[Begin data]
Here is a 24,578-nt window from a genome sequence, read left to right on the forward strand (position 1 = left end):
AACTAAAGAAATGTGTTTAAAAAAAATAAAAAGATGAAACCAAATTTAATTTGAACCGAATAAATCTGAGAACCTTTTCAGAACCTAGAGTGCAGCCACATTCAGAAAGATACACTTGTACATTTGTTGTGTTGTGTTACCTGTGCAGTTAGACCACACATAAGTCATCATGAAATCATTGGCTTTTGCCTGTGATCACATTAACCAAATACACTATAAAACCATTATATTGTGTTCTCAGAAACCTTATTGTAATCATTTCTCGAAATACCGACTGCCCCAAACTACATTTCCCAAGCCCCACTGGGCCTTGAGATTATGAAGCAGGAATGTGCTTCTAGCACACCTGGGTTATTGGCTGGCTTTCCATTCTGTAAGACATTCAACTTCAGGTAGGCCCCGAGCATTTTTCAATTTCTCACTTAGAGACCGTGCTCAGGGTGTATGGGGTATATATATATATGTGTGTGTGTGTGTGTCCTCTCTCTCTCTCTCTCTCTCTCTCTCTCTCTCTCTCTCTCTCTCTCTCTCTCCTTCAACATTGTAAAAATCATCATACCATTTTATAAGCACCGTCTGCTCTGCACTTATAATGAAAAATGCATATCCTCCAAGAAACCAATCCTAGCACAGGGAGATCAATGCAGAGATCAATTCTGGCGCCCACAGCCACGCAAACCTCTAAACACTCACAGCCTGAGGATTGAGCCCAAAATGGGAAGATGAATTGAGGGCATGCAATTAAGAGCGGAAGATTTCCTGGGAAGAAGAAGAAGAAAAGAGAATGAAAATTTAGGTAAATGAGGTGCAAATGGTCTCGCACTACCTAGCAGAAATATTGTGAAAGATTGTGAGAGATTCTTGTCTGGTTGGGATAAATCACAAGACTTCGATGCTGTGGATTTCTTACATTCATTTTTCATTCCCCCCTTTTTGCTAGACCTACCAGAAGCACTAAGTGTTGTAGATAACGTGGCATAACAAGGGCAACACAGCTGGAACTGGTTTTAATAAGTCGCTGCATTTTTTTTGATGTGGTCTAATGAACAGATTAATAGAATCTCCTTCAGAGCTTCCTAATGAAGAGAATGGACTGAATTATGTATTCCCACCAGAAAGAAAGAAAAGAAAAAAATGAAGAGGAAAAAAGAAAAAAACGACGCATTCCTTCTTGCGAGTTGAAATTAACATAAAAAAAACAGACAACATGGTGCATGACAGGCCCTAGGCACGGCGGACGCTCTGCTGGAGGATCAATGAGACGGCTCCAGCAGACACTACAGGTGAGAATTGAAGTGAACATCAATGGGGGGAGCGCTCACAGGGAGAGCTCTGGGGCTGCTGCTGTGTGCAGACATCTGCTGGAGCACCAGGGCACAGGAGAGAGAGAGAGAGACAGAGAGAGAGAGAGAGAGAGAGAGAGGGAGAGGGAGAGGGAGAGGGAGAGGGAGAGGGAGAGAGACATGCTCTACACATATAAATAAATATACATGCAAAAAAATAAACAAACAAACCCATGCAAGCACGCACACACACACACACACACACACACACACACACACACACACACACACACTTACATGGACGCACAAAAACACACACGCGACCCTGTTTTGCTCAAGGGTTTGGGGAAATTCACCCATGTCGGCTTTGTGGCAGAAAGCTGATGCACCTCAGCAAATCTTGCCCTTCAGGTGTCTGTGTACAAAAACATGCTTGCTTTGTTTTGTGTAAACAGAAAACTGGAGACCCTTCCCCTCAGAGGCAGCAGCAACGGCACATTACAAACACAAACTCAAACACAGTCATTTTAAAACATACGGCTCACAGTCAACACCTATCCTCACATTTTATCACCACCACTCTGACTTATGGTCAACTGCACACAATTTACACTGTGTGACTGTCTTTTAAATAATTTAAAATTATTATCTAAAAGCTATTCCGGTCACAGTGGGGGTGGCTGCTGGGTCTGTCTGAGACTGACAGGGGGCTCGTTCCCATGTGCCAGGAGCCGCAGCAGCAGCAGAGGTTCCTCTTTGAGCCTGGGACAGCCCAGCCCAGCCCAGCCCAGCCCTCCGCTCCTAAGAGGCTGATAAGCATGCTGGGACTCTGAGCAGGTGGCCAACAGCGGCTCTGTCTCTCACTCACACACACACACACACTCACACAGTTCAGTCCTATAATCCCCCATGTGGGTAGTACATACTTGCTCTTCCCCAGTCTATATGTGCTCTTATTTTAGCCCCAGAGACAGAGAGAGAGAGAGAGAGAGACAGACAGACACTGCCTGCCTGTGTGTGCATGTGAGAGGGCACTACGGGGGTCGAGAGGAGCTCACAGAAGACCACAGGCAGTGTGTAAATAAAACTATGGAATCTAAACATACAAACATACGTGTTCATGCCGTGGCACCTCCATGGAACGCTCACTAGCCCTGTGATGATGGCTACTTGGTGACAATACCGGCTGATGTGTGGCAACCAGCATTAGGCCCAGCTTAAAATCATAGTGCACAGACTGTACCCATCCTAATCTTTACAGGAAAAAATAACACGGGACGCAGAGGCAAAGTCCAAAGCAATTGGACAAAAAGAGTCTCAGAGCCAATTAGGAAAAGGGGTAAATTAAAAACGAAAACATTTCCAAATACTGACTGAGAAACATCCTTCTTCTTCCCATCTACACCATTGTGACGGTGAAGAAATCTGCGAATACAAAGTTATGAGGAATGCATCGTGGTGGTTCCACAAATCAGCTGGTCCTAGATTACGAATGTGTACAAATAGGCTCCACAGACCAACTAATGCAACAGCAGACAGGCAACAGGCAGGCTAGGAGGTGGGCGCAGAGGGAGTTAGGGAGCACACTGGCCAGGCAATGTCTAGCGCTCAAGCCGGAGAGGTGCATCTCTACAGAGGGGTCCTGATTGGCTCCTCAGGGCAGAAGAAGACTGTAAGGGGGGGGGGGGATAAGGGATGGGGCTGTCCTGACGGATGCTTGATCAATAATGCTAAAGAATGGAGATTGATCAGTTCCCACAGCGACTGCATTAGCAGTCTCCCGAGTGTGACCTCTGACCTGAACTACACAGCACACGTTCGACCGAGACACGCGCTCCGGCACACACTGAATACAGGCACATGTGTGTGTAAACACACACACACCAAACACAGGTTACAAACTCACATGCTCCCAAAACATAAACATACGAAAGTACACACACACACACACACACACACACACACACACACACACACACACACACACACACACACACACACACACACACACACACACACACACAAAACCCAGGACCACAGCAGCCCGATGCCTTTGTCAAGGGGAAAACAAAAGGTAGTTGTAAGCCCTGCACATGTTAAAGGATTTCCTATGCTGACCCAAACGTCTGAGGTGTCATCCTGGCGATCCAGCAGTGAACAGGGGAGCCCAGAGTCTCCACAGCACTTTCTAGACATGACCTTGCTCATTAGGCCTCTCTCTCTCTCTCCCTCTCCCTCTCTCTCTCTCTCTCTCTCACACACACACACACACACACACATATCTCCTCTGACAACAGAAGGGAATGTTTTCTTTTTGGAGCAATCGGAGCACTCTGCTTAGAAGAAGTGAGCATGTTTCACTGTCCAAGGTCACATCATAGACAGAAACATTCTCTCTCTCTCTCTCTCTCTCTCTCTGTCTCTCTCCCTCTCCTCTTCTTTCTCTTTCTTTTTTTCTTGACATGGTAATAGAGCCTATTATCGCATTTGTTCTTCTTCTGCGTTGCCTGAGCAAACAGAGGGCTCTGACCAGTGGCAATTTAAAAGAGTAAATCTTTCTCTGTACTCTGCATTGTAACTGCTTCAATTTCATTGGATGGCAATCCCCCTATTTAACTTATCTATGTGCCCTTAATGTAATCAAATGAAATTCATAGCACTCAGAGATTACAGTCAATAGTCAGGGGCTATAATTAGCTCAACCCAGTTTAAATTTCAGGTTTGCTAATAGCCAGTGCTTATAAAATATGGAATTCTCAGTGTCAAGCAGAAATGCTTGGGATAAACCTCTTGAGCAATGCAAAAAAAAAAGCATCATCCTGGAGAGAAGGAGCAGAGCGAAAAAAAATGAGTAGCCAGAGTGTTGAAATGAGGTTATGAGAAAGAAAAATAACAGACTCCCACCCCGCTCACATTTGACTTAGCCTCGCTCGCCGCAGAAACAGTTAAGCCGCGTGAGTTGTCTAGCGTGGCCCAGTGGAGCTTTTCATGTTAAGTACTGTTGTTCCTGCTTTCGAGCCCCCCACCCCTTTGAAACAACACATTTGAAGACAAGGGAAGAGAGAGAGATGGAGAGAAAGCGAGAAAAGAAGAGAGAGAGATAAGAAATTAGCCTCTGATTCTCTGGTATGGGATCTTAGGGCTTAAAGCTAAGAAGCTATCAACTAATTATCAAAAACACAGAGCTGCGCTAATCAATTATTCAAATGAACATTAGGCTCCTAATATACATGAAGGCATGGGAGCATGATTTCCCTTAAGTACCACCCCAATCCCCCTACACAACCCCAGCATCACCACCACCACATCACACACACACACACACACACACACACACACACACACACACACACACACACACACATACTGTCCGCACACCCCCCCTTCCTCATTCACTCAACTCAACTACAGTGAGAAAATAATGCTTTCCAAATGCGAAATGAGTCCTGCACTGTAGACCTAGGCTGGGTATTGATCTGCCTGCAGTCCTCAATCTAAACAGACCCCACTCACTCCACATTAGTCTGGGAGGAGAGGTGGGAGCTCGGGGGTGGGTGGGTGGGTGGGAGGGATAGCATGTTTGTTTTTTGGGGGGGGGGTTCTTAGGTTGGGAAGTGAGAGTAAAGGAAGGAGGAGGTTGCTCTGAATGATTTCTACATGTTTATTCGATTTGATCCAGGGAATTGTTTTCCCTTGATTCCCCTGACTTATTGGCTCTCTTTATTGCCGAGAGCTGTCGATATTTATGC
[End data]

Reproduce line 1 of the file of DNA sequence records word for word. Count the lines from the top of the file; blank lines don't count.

Here is a 24,578-nt window from a genome sequence, read left to right on the forward strand (position 1 = left end):